Blockchain-Enabled Deep-Tier Supply Chain Finance

Manufacturing & Service Operations Management (Forthcoming)

48 Pages Posted: 18 Feb 2021 Last revised: 23 May 2022

See all articles by Lingxiu Dong

Lingxiu Dong

Washington University in St. Louis - John M. Olin Business School

Yunzhe Qiu

Peking University - Department of Information Management

Fasheng Xu

University of Connecticut - School of Business

Date Written: February 1, 2021


Problem Definition: For many supply chains, deep-tier suppliers, due to their small sizes and lack of access to capital, are most vulnerable to disruptions. We study the use of advance payment (AP) as a financing instrument in a multitier supply chain to mitigate the supply disruption risk in a traditional system (with limited visibility) and a blockchain-enabled system (with perfect visibility). The main goal of this paper is to shed light on how blockchain adoption impacts agents’ operational and financial decisions as well as profit levels in a multitier supply chain. Academic/Practical Relevance: Traditionally, because of the limited visibility in the deep-tiers, powerful downstream manufacturers’ financing schemes offered to their immediate upstream suppliers are not effective in instilling capital into the deep-tiers. Advancements in blockchain technology improve the supply chain visibility and enable the manufacturer to better devise deep-tier financing to improve supply chain resilience. Methodology: We develop a three-tier supply chain model and take a game-theoretic approach to compare how blockchain-enabled deep-tier financing schemes affect a financially constrained supply chain’s optimal risk-mitigation and financial strategies. Results: We find that although improved visibility via blockchain adoption can help the manufacturer make informed supply chain financing decision, whether it can benefit all supply chain members depends on the financing schemes in use. Blockchain-enabled delegate financing increases risk-mitigation investments and benefits all three tiers of the supply chain only when the tier-2 supplier is severely capital-constrained with the working capital below a threshold. Because delegate financing endows the intermediary tier-1 supplier with a leverage over the manufacturer, the inefficiency inhibits an all-win outcome when the tier-2 supplier is not severely capital-constrained. Blockchain-enabled cross-tier direct financing exhibits a compelling performance as it always leads to win-win-win outcomes (and thus ubiquitously implementable) regardless of the suppliers’ working capital profile. Managerial Implications: Our insights help firms assess opportunities and challenges associated with enhancing supply chain visibility via blockchain adoption.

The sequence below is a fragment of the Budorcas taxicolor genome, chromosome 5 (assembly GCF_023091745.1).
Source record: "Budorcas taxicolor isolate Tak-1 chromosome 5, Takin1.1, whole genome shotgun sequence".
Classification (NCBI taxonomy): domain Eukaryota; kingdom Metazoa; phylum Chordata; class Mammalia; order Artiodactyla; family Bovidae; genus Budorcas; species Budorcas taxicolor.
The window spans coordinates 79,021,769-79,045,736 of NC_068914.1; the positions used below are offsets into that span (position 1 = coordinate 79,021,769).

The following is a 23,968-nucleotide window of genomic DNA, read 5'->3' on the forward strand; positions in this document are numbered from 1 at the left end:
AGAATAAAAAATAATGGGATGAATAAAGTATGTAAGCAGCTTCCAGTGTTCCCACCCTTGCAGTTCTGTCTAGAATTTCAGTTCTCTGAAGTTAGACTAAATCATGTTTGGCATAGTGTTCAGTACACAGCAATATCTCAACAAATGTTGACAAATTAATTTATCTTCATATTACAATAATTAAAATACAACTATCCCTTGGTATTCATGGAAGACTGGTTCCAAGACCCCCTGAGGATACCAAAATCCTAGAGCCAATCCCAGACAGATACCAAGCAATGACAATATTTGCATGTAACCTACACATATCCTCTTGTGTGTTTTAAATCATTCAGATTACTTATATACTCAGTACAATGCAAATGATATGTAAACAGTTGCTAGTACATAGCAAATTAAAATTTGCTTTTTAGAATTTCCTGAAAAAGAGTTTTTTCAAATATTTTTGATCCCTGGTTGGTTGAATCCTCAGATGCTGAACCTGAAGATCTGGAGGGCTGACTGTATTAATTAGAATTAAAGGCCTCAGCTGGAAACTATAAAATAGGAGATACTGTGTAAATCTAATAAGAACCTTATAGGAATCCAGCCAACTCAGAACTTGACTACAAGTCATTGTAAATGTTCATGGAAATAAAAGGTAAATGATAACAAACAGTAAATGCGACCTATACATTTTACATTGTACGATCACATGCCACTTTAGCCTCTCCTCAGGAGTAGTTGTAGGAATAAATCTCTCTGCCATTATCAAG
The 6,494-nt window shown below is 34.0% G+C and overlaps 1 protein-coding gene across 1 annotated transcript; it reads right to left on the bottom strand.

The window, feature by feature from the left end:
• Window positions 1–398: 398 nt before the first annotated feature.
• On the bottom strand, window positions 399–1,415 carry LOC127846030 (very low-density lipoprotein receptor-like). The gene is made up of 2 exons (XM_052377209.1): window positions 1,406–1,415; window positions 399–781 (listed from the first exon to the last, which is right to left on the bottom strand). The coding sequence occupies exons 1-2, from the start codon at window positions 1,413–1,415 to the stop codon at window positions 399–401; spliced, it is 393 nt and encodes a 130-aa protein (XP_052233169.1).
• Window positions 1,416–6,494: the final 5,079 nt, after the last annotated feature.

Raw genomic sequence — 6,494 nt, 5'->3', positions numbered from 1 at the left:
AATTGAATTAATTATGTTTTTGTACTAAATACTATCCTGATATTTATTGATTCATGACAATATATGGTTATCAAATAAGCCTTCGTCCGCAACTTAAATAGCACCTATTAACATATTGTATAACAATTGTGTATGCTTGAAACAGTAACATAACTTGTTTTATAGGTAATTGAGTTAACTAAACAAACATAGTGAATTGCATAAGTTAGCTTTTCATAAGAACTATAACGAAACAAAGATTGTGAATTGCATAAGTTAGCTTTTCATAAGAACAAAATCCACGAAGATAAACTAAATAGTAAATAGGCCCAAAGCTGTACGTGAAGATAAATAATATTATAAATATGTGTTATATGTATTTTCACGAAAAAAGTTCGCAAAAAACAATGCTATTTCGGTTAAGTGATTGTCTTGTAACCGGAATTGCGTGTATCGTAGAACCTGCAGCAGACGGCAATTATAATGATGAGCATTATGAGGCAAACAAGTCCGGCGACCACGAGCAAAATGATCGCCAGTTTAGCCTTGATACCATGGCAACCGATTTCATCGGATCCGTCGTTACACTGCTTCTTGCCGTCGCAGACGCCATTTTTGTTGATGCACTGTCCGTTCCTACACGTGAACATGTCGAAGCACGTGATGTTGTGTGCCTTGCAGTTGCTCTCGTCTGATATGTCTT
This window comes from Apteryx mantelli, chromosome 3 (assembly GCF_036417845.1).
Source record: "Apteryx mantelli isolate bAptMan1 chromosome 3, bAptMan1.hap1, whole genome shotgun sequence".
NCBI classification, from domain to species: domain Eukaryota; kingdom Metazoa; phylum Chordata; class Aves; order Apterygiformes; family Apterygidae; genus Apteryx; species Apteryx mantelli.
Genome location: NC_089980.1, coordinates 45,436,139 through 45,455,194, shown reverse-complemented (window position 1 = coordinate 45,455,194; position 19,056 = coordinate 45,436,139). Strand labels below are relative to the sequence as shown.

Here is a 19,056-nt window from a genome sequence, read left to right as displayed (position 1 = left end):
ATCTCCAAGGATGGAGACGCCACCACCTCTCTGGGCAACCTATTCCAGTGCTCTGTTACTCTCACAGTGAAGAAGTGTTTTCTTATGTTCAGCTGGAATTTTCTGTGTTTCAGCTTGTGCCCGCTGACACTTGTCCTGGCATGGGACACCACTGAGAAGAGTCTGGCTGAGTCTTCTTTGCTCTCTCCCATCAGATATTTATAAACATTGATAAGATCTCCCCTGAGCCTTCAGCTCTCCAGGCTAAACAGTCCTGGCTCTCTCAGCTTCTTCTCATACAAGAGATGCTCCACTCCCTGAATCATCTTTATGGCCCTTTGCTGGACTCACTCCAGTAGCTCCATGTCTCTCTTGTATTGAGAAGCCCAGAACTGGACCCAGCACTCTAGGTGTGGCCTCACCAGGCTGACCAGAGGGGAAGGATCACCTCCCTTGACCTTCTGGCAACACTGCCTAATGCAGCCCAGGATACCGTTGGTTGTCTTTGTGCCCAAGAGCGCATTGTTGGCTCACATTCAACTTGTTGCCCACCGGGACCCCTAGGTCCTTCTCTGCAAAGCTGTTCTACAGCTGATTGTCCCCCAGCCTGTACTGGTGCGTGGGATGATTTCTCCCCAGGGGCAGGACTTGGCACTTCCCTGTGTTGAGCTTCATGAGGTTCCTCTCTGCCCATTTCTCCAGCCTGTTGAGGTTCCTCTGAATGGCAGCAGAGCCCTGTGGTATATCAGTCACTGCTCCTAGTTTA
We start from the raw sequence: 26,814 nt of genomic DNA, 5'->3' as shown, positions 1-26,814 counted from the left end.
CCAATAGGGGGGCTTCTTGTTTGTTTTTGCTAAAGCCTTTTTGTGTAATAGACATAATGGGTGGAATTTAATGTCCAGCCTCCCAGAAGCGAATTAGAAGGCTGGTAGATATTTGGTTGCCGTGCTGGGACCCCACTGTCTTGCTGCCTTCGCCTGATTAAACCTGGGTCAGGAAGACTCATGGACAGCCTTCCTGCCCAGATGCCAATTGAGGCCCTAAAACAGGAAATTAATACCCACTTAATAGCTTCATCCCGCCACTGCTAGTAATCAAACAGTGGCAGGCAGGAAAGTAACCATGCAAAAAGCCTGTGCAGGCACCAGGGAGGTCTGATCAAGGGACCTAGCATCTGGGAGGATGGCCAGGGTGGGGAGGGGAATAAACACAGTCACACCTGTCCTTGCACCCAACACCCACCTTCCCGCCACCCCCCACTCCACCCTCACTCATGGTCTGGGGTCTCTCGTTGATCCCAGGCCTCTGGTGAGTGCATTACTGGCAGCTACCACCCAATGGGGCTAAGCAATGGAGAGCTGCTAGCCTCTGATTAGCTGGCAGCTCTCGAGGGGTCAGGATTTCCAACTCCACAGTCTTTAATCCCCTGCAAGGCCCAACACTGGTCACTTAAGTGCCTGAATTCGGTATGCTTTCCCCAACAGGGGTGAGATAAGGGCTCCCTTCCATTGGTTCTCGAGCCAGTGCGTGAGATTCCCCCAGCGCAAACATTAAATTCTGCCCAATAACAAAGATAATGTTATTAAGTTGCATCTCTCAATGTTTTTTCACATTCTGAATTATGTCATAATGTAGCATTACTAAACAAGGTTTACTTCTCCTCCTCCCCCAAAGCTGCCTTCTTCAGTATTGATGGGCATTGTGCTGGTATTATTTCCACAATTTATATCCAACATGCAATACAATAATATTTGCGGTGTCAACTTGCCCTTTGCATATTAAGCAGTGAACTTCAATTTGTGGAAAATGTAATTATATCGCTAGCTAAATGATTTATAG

Keywords: Supply chain finance, blockchain, deep-tier financing, supply chain visibility, supply disruption, advance payment, technology adoption

Suggested Citation

Dong, Lingxiu and Qiu, Yunzhe and Xu, Fasheng, Blockchain-Enabled Deep-Tier Supply Chain Finance (February 1, 2021). Manufacturing & Service Operations Management (Forthcoming), Available at SSRN: or

Lingxiu Dong

Washington University in St. Louis - John M. Olin Business School ( email )

One Brookings Drive
Campus Box 1156
St. Louis, MO 63130-4899
United States

Yunzhe Qiu

Peking University - Department of Information Management ( email )

Beijing, 100087

Fasheng Xu (Contact Author)

University of Connecticut - School of Business ( email )

1 University Place
Stamford, CT 06901
United States

Do you have negative results from your research you’d like to share?

Paper statistics

Abstract Views
PlumX Metrics